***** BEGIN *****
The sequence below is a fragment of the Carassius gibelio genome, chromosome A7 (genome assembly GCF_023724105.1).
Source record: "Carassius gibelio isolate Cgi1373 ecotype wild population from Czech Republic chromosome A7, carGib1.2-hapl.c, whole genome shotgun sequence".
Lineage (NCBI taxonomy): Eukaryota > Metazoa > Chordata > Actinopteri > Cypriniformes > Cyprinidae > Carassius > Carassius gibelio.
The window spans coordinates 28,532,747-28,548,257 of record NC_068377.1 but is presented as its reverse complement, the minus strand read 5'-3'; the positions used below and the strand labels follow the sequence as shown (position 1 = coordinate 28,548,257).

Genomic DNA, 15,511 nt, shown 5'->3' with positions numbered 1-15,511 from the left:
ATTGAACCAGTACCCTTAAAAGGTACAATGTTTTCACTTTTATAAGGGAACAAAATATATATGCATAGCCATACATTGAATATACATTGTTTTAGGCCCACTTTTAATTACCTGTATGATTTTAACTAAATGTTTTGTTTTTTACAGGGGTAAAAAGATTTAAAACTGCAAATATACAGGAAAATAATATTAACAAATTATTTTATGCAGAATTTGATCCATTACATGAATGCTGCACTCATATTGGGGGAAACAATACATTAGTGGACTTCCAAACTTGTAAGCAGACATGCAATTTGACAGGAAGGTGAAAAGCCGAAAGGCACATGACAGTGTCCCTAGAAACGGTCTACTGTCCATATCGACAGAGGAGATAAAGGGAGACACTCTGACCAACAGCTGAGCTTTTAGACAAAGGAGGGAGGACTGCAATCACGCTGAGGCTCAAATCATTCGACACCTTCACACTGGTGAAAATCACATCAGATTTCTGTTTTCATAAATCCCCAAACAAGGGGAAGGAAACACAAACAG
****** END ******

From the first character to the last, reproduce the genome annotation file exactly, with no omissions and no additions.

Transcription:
The sequence below is a fragment of the Carassius gibelio genome, chromosome A7 (genome assembly GCF_023724105.1).
Source record: "Carassius gibelio isolate Cgi1373 ecotype wild population from Czech Republic chromosome A7, carGib1.2-hapl.c, whole genome shotgun sequence".
Lineage (NCBI taxonomy): Eukaryota > Metazoa > Chordata > Actinopteri > Cypriniformes > Cyprinidae > Carassius > Carassius gibelio.
The window spans coordinates 28,532,747-28,548,257 of record NC_068377.1 but is presented as its reverse complement, the minus strand read 5'-3'; the positions used below and the strand labels follow the sequence as shown (position 1 = coordinate 28,548,257).

Genomic DNA, 15,511 nt, shown 5'->3' with positions numbered 1-15,511 from the left:
ATTGAACCAGTACCCTTAAAAGGTACAATGTTTTCACTTTTATAAGGGAACAAAATATATATGCATAGCCATACATTGAATATACATTGTTTTAGGCCCACTTTTAATTACCTGTATGATTTTAACTAAATGTTTTGTTTTTTACAGGGGTAAAAAGATTTAAAACTGCAAATATACAGGAAAATAATATTAACAAATTATTTTATGCAGAATTTGATCCATTACATGAATGCTGCACTCATATTGGGGGAAACAATACATTAGTGGACTTCCAAACTTGTAAGCAGACATGCAATTTGACAGGAAGGTGAAAAGCCGAAAGGCACATGACAGTGTCCCTAGAAACGGTCTACTGTCCATATCGACAGAGGAGATAAAGGGAGACACTCTGACCAACAGCTGAGCTTTTAGACAAAGGAGGGAGGACTGCAATCACGCTGAGGCTCAAATCATTCGACACCTTCACACTGGTGAAAATCACATCAGATTTCTGTTTTCATAAATCCCCAAACAAGGGGAAGGAAACACAAACAG